No matter our individual, or even collective thoughts on how we’ve evolved, we can count on the amygdala to keep us in touch with our Inner Primitive. Or as I affectionately think of him: my Inner Cyberdyne Systems series T-800 Model 101 Amygdala Terminator. The T-800 Amygdala controls the fight or flight instinct, scanning the environment for risk and danger five times a second – that’s right, FIVE TIMES A SECOND – and [analysing it through the super-high tech, military-grade, optical-screen of death] generates cortisol and adrenalin as required. Saving our lives since the Dawn of Man, the amygdala is a compact yet superior survival system, responsible for getting us out of the way of woolly mammoths, errant (or malicious) spear throwers and alerting us to problems that might affect our remaining with the clan. (Because that used to be a Thing.)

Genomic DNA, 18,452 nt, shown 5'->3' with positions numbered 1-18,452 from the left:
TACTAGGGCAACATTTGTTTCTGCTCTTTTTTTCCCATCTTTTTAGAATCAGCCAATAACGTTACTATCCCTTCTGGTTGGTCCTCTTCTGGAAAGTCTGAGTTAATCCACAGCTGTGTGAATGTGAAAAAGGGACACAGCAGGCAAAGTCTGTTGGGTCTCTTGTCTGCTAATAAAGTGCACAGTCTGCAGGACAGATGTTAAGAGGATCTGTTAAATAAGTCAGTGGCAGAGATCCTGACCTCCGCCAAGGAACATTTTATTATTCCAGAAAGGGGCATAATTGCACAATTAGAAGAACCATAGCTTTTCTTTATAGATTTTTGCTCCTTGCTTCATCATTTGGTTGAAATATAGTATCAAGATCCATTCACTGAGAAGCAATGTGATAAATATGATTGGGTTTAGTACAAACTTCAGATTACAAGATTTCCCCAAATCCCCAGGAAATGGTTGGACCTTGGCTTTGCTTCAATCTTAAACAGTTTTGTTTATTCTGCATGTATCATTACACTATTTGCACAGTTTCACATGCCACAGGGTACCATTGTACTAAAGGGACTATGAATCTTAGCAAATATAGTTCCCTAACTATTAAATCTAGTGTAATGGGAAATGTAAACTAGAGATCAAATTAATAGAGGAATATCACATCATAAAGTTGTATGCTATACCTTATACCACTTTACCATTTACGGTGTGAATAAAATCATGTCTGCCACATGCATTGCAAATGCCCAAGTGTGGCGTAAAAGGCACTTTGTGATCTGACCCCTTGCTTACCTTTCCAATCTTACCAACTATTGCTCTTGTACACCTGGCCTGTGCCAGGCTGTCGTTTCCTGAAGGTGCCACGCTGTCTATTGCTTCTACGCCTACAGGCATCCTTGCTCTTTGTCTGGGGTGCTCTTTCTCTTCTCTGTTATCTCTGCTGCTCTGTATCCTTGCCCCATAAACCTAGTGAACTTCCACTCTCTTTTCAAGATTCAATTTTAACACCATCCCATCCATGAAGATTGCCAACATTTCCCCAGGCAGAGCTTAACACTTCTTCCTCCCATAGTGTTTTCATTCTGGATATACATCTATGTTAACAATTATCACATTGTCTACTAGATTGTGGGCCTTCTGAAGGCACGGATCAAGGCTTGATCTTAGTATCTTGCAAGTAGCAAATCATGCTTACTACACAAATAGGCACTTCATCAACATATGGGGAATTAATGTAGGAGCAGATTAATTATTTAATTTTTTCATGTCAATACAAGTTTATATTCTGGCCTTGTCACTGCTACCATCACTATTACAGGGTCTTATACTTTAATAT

Crucial to the continuation of the species, it is one of the strongest drivers in our physical makeup. It is instinct. It’s why we’re here today. And it has this habit of overriding everything.

Now, back to today. It’s February 2017, and waiting for hipster-suity-groover guy’s toast, I have to tell you I don’t see many woolly mammoths about. Unless I’m particularly careless or stupid, or (thanks Pauline) consume too much sugar, there is no immediate threat to my survival past morning tea. I live in a modern family and haven’t sufficiently upset them or any members of my extended family to the point where my position in the clan is at stake. Overall my chances of continuation are pretty good. So. Why? Why the tightness in the chest? What the rush of heat? Why am I ready to go White Crane on hipster-suite-groover guy?

While our pre-frontal cortex is taking all this in, taking it’s time at a rate of 300 million Thinking Bits per second (hmm. What just happened?), our T-800 Amygdala has sorted shit out in a mere 20 million Outraged Symbol Bits (&%$@#**!@#$ etc), and stands up and shouts,